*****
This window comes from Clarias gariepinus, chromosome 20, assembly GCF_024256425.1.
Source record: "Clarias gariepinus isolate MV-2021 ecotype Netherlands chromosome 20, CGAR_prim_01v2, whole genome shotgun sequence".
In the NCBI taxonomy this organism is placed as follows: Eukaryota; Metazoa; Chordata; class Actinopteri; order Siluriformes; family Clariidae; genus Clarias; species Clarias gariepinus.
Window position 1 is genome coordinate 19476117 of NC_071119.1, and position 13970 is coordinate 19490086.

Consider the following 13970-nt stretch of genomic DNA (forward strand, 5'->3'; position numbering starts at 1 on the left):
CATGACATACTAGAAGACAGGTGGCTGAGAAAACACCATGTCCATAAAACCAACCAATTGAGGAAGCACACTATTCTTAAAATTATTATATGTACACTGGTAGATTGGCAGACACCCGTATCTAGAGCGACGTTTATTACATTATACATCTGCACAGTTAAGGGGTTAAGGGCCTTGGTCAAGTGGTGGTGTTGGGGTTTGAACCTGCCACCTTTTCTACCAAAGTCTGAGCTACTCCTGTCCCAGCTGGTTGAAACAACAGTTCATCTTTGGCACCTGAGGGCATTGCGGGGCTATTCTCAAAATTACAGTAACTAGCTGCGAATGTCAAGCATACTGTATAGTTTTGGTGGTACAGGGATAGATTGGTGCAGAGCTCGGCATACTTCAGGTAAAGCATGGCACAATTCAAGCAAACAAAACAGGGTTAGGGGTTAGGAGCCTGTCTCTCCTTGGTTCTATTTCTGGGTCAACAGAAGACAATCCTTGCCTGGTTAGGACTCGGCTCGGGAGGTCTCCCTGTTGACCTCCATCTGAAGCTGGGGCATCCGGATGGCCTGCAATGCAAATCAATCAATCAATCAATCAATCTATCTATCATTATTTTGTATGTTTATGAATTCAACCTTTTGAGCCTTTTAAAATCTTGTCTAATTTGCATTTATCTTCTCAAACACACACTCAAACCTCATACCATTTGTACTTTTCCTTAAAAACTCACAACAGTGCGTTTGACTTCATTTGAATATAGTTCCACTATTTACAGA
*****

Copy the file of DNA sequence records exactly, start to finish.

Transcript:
This window comes from Clarias gariepinus, chromosome 20, assembly GCF_024256425.1.
Source record: "Clarias gariepinus isolate MV-2021 ecotype Netherlands chromosome 20, CGAR_prim_01v2, whole genome shotgun sequence".
In the NCBI taxonomy this organism is placed as follows: Eukaryota; Metazoa; Chordata; class Actinopteri; order Siluriformes; family Clariidae; genus Clarias; species Clarias gariepinus.
Window position 1 is genome coordinate 19476117 of NC_071119.1, and position 13970 is coordinate 19490086.

Consider the following 13970-nt stretch of genomic DNA (forward strand, 5'->3'; position numbering starts at 1 on the left):
CATGACATACTAGAAGACAGGTGGCTGAGAAAACACCATGTCCATAAAACCAACCAATTGAGGAAGCACACTATTCTTAAAATTATTATATGTACACTGGTAGATTGGCAGACACCCGTATCTAGAGCGACGTTTATTACATTATACATCTGCACAGTTAAGGGGTTAAGGGCCTTGGTCAAGTGGTGGTGTTGGGGTTTGAACCTGCCACCTTTTCTACCAAAGTCTGAGCTACTCCTGTCCCAGCTGGTTGAAACAACAGTTCATCTTTGGCACCTGAGGGCATTGCGGGGCTATTCTCAAAATTACAGTAACTAGCTGCGAATGTCAAGCATACTGTATAGTTTTGGTGGTACAGGGATAGATTGGTGCAGAGCTCGGCATACTTCAGGTAAAGCATGGCACAATTCAAGCAAACAAAACAGGGTTAGGGGTTAGGAGCCTGTCTCTCCTTGGTTCTATTTCTGGGTCAACAGAAGACAATCCTTGCCTGGTTAGGACTCGGCTCGGGAGGTCTCCCTGTTGACCTCCATCTGAAGCTGGGGCATCCGGATGGCCTGCAATGCAAATCAATCAATCAATCAATCAATCTATCTATCATTATTTTGTATGTTTATGAATTCAACCTTTTGAGCCTTTTAAAATCTTGTCTAATTTGCATTTATCTTCTCAAACACACACTCAAACCTCATACCATTTGTACTTTTCCTTAAAAACTCACAACAGTGCGTTTGACTTCATTTGAATATAGTTCCACTATTTACAGA